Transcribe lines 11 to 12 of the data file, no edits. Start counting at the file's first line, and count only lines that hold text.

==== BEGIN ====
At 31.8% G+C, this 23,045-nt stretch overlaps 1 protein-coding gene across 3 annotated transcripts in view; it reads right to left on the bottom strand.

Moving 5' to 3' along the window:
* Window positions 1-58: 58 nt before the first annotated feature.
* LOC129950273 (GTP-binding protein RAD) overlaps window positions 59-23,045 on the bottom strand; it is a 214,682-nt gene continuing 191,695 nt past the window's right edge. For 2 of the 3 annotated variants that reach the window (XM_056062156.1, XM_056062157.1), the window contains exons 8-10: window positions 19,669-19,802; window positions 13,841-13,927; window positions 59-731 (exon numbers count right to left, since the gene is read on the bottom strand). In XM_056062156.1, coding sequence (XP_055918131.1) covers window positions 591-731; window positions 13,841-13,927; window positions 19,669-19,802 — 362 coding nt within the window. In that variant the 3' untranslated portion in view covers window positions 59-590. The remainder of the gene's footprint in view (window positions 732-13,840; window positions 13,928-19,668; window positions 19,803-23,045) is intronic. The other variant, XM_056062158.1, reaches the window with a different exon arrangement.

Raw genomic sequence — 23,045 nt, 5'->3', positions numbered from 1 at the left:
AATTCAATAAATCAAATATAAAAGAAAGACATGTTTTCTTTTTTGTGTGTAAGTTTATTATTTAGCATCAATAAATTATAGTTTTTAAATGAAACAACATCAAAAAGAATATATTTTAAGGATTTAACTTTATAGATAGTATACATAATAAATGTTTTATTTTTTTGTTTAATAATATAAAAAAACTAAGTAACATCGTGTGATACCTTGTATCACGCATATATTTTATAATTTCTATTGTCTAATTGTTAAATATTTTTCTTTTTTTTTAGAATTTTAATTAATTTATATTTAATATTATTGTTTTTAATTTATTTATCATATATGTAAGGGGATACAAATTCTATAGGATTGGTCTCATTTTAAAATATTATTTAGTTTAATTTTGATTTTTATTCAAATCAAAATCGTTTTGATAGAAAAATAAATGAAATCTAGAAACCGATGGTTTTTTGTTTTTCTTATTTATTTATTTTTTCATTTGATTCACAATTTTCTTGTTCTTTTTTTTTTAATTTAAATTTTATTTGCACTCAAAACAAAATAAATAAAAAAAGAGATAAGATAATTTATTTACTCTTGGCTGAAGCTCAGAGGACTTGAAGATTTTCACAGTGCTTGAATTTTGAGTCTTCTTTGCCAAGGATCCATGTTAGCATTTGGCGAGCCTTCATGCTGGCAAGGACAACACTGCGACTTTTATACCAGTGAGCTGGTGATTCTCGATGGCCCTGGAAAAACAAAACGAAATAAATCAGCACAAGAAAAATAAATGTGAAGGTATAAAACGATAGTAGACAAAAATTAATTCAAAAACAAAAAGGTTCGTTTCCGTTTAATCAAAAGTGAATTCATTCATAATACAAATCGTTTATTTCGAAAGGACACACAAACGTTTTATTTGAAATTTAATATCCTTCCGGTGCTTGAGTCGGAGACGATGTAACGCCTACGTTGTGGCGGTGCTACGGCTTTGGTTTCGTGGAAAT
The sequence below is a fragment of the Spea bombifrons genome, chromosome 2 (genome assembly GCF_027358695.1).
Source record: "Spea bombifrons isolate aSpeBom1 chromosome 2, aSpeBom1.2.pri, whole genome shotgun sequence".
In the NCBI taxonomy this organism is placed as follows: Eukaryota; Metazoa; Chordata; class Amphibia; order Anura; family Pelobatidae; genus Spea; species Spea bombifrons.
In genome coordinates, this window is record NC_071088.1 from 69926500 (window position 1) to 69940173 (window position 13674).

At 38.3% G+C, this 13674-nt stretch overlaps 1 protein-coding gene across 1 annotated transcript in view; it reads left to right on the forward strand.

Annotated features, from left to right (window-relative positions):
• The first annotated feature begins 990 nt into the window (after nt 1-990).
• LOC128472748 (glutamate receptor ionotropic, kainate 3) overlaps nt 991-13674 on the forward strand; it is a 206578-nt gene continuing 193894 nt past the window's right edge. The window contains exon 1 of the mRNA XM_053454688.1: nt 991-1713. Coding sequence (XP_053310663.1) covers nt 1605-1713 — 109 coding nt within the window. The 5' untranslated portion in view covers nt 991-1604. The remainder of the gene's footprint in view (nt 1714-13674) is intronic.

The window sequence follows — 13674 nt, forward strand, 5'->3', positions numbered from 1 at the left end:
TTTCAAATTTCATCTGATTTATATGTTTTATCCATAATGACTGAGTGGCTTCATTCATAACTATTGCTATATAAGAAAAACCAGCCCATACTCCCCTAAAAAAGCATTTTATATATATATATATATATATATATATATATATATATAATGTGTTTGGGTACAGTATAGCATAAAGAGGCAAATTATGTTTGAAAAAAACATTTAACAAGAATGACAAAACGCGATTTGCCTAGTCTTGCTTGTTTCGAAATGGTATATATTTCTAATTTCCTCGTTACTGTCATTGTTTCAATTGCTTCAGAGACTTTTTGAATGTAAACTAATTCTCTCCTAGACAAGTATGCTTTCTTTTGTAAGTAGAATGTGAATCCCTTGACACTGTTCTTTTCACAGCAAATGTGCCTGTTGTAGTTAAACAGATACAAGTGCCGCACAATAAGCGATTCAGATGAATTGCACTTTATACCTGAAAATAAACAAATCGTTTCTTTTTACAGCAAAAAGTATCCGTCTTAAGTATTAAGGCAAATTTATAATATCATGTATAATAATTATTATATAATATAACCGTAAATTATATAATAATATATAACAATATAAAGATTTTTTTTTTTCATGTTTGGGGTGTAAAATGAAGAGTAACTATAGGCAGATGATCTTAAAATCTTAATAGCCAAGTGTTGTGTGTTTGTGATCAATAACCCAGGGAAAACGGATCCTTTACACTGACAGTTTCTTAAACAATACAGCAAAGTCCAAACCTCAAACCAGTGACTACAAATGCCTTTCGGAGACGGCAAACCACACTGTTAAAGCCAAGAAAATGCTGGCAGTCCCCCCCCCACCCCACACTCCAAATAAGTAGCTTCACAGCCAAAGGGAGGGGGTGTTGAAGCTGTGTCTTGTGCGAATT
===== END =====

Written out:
At 38.3% G+C, this 13674-nt stretch overlaps 1 protein-coding gene across 1 annotated transcript in view; it reads left to right on the forward strand.

Annotated features, from left to right (window-relative positions):